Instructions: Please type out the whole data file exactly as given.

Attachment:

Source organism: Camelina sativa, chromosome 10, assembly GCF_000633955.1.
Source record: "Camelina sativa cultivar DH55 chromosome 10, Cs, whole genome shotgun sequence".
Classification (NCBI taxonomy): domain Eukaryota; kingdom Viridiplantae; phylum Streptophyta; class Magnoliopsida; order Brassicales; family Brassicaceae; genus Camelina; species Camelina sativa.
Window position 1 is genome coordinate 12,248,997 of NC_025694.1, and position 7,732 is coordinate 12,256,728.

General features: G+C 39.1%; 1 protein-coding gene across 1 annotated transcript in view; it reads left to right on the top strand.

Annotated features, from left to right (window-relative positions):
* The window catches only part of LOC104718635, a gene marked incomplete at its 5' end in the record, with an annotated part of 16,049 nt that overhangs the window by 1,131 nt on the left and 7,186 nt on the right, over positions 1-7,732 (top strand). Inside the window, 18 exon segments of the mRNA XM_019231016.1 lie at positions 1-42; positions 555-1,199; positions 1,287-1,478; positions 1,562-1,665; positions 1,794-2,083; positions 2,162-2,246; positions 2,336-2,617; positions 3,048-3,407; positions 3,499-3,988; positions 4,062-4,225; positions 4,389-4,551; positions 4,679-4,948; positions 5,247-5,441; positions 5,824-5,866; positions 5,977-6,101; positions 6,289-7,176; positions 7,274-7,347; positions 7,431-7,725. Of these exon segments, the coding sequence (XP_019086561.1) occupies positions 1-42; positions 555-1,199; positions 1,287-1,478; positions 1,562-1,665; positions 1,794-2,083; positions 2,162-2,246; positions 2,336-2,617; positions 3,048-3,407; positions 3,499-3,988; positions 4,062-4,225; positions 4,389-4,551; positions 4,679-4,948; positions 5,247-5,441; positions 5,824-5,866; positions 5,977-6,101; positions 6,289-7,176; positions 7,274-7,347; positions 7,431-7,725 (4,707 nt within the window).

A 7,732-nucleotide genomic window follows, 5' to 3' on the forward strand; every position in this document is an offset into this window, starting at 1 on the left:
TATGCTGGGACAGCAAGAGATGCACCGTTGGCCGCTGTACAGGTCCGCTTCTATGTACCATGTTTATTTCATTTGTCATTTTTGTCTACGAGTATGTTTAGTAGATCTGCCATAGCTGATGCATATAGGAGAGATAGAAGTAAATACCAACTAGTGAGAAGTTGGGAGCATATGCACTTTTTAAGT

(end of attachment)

Source organism: Camelina sativa, chromosome 10, assembly GCF_000633955.1.
Source record: "Camelina sativa cultivar DH55 chromosome 10, Cs, whole genome shotgun sequence".
Classification (NCBI taxonomy): domain Eukaryota; kingdom Viridiplantae; phylum Streptophyta; class Magnoliopsida; order Brassicales; family Brassicaceae; genus Camelina; species Camelina sativa.
Window position 1 is genome coordinate 12,248,997 of NC_025694.1, and position 7,732 is coordinate 12,256,728.

General features: G+C 39.1%; 1 protein-coding gene across 1 annotated transcript in view; it reads left to right on the top strand.

Annotated features, from left to right (window-relative positions):
* The window catches only part of LOC104718635, a gene marked incomplete at its 5' end in the record, with an annotated part of 16,049 nt that overhangs the window by 1,131 nt on the left and 7,186 nt on the right, over positions 1-7,732 (top strand). Inside the window, 18 exon segments of the mRNA XM_019231016.1 lie at positions 1-42; positions 555-1,199; positions 1,287-1,478; positions 1,562-1,665; positions 1,794-2,083; positions 2,162-2,246; positions 2,336-2,617; positions 3,048-3,407; positions 3,499-3,988; positions 4,062-4,225; positions 4,389-4,551; positions 4,679-4,948; positions 5,247-5,441; positions 5,824-5,866; positions 5,977-6,101; positions 6,289-7,176; positions 7,274-7,347; positions 7,431-7,725. Of these exon segments, the coding sequence (XP_019086561.1) occupies positions 1-42; positions 555-1,199; positions 1,287-1,478; positions 1,562-1,665; positions 1,794-2,083; positions 2,162-2,246; positions 2,336-2,617; positions 3,048-3,407; positions 3,499-3,988; positions 4,062-4,225; positions 4,389-4,551; positions 4,679-4,948; positions 5,247-5,441; positions 5,824-5,866; positions 5,977-6,101; positions 6,289-7,176; positions 7,274-7,347; positions 7,431-7,725 (4,707 nt within the window).

A 7,732-nucleotide genomic window follows, 5' to 3' on the forward strand; every position in this document is an offset into this window, starting at 1 on the left:
TATGCTGGGACAGCAAGAGATGCACCGTTGGCCGCTGTACAGGTCCGCTTCTATGTACCATGTTTATTTCATTTGTCATTTTTGTCTACGAGTATGTTTAGTAGATCTGCCATAGCTGATGCATATAGGAGAGATAGAAGTAAATACCAACTAGTGAGAAGTTGGGAGCATATGCACTTTTTAAGT